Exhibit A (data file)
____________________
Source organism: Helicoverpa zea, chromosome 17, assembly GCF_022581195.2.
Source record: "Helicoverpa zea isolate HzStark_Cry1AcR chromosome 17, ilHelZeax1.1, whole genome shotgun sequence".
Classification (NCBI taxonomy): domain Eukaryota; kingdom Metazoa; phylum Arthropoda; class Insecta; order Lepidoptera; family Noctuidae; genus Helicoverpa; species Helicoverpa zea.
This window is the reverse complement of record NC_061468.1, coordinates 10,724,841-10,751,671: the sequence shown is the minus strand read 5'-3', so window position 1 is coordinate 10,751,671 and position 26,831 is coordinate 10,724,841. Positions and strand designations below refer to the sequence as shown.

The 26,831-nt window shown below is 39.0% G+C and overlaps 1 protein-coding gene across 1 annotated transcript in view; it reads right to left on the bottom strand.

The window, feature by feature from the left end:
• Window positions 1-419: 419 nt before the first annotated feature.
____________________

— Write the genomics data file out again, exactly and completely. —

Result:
Source organism: Helicoverpa zea, chromosome 17, assembly GCF_022581195.2.
Source record: "Helicoverpa zea isolate HzStark_Cry1AcR chromosome 17, ilHelZeax1.1, whole genome shotgun sequence".
Classification (NCBI taxonomy): domain Eukaryota; kingdom Metazoa; phylum Arthropoda; class Insecta; order Lepidoptera; family Noctuidae; genus Helicoverpa; species Helicoverpa zea.
This window is the reverse complement of record NC_061468.1, coordinates 10,724,841-10,751,671: the sequence shown is the minus strand read 5'-3', so window position 1 is coordinate 10,751,671 and position 26,831 is coordinate 10,724,841. Positions and strand designations below refer to the sequence as shown.

The 26,831-nt window shown below is 39.0% G+C and overlaps 1 protein-coding gene across 1 annotated transcript in view; it reads right to left on the bottom strand.

The window, feature by feature from the left end:
• Window positions 1-419: 419 nt before the first annotated feature.